From: Julio Sanchez <jsanchez @
>> From: Doug Hughes <Doug .
>> Date: Wed, 31 Jan 1996 08:29:39 -0600
>> Cc: firewalls @
>> I think you are confusing our firewall with our external router. As this
>> wasn't made clear in the original post, that is a natural mistake. My point
>> was that the University as a whole has an external router that has a block
>> as opposed to allow strategy by necessity. There are several protocols that
>> we can all agree deserve blocking (RPC, NFS, rexec, etc). However, making
>> an allow list would be huge and unwieldy (while blocking all else).
>> Our firewall is actually part of the engineering network and does serve
>> to protect us from other depts outside of engineering in a limited fashion.
>> I wouldn't call it a real firewall as it uses tcp_wrappers, some scanner
>> detection, and other IDS type tools, but it serves its purpose admirably.
>Good, so you already have one or more internal firewalls. That was
>actually the point I was making, that a firewall protecting a
>University network from the Internet is silly most of the time.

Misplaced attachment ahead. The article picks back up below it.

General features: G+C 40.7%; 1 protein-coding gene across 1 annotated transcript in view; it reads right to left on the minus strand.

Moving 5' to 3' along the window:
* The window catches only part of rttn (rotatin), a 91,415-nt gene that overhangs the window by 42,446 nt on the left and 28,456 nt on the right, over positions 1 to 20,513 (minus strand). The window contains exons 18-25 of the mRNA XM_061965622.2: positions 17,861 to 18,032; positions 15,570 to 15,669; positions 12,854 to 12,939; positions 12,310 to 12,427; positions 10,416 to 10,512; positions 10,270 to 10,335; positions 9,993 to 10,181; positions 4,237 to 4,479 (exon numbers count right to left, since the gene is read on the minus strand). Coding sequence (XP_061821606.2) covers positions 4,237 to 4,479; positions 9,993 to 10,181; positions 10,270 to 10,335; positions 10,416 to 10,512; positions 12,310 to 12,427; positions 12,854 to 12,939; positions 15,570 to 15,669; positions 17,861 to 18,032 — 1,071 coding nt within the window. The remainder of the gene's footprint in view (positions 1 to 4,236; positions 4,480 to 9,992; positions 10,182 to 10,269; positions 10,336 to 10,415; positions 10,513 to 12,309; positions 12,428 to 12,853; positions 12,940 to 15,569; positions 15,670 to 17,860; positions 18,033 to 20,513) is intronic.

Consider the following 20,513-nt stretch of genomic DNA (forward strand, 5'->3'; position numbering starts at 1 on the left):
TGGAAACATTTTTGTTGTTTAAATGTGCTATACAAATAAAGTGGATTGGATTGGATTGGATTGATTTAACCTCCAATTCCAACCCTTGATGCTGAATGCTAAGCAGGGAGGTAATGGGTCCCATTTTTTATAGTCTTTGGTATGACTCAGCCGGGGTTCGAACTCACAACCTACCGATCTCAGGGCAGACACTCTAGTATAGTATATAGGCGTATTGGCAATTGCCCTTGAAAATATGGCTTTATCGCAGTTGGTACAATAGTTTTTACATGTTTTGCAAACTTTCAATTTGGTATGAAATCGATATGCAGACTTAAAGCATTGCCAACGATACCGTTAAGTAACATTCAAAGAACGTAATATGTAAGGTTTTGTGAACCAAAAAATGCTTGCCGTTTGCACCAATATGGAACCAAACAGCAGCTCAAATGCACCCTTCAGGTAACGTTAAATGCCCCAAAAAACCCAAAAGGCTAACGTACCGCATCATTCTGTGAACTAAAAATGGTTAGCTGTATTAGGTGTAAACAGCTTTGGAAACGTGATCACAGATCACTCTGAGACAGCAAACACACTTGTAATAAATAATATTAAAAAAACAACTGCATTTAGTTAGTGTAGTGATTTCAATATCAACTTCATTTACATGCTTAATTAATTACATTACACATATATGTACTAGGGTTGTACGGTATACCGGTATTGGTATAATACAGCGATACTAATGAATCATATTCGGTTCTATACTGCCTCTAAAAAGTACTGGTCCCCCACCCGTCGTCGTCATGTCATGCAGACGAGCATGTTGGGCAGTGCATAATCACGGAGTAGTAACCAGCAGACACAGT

>But the point being made in the thread by others is that RPC, etc. are
>not really securable.
Hmm, I didn't hear that point, and I disagree. RPC and NIS are securable
if you know what you are doing and you take the appropriate steps. I've
outlined this before, and it's available on my WWW page, so I won't belabor
the point here again. (Note: Secureable from outside attack, but less so
from inside attack - an important distinction)
>And then my other implicit point was that the University network at
>large is not protected very strongly. This is actually very common in
>Universities and is not necessarily wrong in itself. Only that
>everyone must be aware of this and no unwarranted expectations should
>be raised by anyone. You cannot be very open (like your departments
>require) and very protected at the same time.
>> The ruleset on the external router is quite small, unfortunately, and
>> necessitates a block vs. allow strategy.
>That, as you probably know, requires you to know what is dangerous and
>we don't really know that. At most, we think we know what things don't
>seem to be dangerous. And some people in the list will immediately
>point out that I am being too optimistic :-)
The list of services that are known to be not used are blocked.
(tcpmux, link, supdup, stuff like that). The list of known to be
dangerous are blocked (NFS, RPC).
Anything can be used dangerously. Somebody could setup a server on
any port. Since arbitrary servers cannot be denied by fiat, this is
one of those things we must live with and accept.
>> The actual firewall machines are under our direct control and are
>> self-consistent and wholly configured by us.
>> We do not rely upon the external router to be a panacea, but just to do the
>> little things that an External router can be good at:
>> 1) preventing external TCP/IP spoofing attacks
>Good, but in an open environment as yours it is probably very easy to